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Maher Al Musallami
Maher Al Musallami

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Defining the Value Proposition

“Value proposition refers to the value a company promises to deliver
to customers should they choose to buy their product” - Alexandra

Recently I’ve been working as a product manager for a few
early-stage startups that are building their first product and I noticed
that most of them struggle with defining their value proposition.
I am writing this article to give some guidelines that will assist
early-stage startups, and their product teams to define their value
Defining the value proposition is a crucial step in the "Lean Product
Process" developed by - Dan Olsen. This is important because that is
what convinces a customer to buy from you and not your

The Invisible Wall
Defining the value that your product intends to deliver is the step
that follows identifying your customer needs. In this step you must
set your mind on which of the customer needs your product will
satisfy. Here is where the issue I noticed arises, startups have a
tendency to try and tackle a wide range of problems. This creates an
“invisible wall” that blocks the success of their product. The reason I
am calling it an “invisible wall” is because, you will not be able to see
the problem until it is too late, which is after launching the product,
by that time you have already consumed so much of your resources
and time on it.

How to overcome the invisible wall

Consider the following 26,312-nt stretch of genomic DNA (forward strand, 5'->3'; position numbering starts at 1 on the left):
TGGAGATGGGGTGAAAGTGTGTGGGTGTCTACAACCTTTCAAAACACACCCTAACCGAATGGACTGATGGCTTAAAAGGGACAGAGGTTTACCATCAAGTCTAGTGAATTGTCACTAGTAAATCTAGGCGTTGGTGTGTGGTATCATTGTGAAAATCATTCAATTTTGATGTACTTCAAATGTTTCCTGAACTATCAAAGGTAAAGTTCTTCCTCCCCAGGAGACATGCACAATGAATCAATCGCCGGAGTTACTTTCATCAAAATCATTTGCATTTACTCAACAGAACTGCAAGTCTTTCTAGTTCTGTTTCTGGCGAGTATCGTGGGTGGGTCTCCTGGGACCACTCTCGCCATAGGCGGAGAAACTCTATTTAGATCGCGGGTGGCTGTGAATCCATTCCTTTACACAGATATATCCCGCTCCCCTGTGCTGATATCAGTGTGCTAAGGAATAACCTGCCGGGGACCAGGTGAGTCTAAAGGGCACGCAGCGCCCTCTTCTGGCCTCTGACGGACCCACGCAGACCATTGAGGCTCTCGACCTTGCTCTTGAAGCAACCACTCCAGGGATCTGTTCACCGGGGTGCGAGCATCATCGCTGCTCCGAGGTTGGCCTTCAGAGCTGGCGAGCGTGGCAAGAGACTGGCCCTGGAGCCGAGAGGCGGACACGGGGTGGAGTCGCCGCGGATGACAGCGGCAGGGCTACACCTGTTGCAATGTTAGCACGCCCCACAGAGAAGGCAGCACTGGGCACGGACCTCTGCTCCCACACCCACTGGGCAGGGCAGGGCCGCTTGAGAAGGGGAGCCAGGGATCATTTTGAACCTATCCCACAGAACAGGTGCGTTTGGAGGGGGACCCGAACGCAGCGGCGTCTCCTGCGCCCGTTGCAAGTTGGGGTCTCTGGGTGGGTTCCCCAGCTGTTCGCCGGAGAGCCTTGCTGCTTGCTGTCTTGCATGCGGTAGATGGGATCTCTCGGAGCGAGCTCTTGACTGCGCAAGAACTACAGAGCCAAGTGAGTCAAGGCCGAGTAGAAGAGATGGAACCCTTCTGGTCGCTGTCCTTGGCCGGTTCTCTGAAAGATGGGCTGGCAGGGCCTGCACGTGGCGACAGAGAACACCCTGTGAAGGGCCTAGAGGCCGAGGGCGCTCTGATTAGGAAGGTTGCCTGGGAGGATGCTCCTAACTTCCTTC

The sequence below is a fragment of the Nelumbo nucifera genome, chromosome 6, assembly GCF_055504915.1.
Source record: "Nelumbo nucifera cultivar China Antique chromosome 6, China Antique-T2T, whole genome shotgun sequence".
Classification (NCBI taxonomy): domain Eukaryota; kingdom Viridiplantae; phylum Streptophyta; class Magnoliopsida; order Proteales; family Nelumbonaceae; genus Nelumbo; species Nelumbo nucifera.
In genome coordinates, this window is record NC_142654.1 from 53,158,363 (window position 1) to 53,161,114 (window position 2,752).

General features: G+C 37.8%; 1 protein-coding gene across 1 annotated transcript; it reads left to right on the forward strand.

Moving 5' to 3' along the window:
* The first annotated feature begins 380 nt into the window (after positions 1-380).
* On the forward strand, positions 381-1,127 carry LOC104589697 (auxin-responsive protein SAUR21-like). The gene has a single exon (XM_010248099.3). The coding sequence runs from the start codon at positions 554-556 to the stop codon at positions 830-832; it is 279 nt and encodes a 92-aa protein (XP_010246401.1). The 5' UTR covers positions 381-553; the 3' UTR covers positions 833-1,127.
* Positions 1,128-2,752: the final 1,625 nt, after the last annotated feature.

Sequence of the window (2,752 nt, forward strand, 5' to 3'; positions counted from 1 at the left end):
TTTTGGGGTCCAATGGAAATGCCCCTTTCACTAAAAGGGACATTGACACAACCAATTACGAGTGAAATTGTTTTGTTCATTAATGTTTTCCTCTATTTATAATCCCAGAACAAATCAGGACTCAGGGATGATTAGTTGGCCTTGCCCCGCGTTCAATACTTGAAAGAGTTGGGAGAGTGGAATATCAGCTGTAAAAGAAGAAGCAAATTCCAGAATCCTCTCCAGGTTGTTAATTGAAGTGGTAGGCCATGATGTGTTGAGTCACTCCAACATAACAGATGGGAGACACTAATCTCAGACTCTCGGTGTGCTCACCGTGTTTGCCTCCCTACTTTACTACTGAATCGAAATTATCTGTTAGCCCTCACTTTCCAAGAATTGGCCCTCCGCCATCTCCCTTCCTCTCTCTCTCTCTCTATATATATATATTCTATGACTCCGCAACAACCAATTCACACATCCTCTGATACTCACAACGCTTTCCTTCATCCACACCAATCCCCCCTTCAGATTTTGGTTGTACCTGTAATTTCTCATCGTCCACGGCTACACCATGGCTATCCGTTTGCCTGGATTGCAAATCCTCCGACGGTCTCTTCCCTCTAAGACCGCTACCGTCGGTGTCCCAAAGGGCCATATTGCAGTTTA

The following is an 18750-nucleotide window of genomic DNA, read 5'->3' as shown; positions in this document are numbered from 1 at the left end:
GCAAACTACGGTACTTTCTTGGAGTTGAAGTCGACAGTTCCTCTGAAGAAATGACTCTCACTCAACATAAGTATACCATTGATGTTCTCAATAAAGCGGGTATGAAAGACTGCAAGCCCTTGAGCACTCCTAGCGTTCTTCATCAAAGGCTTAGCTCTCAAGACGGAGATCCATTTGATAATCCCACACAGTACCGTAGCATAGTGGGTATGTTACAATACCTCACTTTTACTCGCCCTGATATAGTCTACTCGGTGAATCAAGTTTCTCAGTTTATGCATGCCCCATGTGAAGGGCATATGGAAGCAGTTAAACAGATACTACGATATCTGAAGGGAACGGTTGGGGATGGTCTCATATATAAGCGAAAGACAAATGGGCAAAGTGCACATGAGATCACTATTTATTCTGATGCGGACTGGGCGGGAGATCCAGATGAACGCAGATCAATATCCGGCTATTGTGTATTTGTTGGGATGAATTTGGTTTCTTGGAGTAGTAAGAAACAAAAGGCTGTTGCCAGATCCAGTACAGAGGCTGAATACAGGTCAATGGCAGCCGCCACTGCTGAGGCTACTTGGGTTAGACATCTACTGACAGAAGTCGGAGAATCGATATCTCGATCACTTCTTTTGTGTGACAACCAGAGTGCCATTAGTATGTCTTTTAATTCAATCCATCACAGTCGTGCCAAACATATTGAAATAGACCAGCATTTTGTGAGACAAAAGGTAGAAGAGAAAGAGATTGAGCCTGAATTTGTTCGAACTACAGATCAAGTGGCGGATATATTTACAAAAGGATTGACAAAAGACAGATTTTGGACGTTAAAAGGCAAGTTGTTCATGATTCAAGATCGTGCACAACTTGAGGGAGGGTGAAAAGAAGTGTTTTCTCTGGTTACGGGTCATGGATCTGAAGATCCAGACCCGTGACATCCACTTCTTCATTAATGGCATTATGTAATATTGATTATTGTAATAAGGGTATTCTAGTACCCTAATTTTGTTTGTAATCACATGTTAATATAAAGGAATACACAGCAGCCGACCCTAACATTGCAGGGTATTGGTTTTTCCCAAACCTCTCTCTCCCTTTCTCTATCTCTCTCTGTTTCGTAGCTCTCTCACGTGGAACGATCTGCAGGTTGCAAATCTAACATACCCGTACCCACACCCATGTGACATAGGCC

Your product must be built with a focus on the set of needs that are
critical to your target audience. Products tackling a wide range of
customer needs have a higher chance of facing issues, in both the
problem space (determining your target customer) and the solution
space (technical issues in your product).
When working on your first product, it is important to understand
that you still don’t have enough information on what your potential
customer actually wants.

The uncertainty in the hypotheses is often overlooked by the
startups when building their product, this is a huge mistake. A good
startup with a strong product team should always keep in mind that
the hypotheses formed initially on the customer needs might not be
entirely correct, and after testing the product with users you might
have to come back and make some changes to your hypothesis
which means you will have to make changes in your solution as well.
I have noticed that startups tend to get too confident with their
hypotheses. That is why they end up tackling a wide range of what
could potentially be customer needs. At this point when you realize
some of your assumptions were wrong, it will be extremely
expensive to make changes, chances are high that this might kill your
product. Good startups must only allow their confidence in the
hypotheses to increase proportionally with the information that they
gather from the users or the market. Being able to determine which
of the needs to tackle is an important skill. However, determining
which needs not to tackle requires even more skill and talent.

When building a product it is easy to get carried away with the
temptation of solving more problems. However, startups must spend
enough time, and effort making sure that if their solution requires
some changes after testing it in the market, they can make the
needed adjustments. In addition to that, startups must be aware of
the fact that they most probably will have to revisit their hypotheses,
and make changes in the product they built.
Concentrating on defining a clear value proposition will help you
avoid wasting your resources which you cannot afford especially
when building an MVP. It will also keep you from launching a product
that is not valuable or usable.

Follow me on twitter @Almsalmi_

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